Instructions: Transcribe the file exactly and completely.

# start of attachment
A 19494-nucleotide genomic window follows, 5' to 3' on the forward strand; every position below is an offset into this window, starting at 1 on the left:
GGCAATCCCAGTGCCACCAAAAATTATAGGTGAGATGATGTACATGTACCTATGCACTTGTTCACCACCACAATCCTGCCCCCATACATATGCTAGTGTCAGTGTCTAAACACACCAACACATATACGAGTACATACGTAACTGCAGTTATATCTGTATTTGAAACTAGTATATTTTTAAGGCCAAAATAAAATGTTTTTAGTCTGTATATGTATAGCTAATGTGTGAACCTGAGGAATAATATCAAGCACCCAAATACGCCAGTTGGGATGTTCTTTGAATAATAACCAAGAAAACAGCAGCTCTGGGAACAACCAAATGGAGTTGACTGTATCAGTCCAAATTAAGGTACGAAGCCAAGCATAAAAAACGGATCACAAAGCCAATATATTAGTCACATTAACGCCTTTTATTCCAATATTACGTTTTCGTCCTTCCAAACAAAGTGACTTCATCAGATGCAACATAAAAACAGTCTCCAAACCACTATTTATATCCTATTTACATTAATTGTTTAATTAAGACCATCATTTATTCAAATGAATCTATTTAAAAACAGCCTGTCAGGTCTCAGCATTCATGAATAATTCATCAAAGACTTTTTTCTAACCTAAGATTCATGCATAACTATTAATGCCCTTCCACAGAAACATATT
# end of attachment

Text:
A 19494-nucleotide genomic window follows, 5' to 3' on the forward strand; every position below is an offset into this window, starting at 1 on the left:
GGCAATCCCAGTGCCACCAAAAATTATAGGTGAGATGATGTACATGTACCTATGCACTTGTTCACCACCACAATCCTGCCCCCATACATATGCTAGTGTCAGTGTCTAAACACACCAACACATATACGAGTACATACGTAACTGCAGTTATATCTGTATTTGAAACTAGTATATTTTTAAGGCCAAAATAAAATGTTTTTAGTCTGTATATGTATAGCTAATGTGTGAACCTGAGGAATAATATCAAGCACCCAAATACGCCAGTTGGGATGTTCTTTGAATAATAACCAAGAAAACAGCAGCTCTGGGAACAACCAAATGGAGTTGACTGTATCAGTCCAAATTAAGGTACGAAGCCAAGCATAAAAAACGGATCACAAAGCCAATATATTAGTCACATTAACGCCTTTTATTCCAATATTACGTTTTCGTCCTTCCAAACAAAGTGACTTCATCAGATGCAACATAAAAACAGTCTCCAAACCACTATTTATATCCTATTTACATTAATTGTTTAATTAAGACCATCATTTATTCAAATGAATCTATTTAAAAACAGCCTGTCAGGTCTCAGCATTCATGAATAATTCATCAAAGACTTTTTTCTAACCTAAGATTCATGCATAACTATTAATGCCCTTCCACAGAAACATATT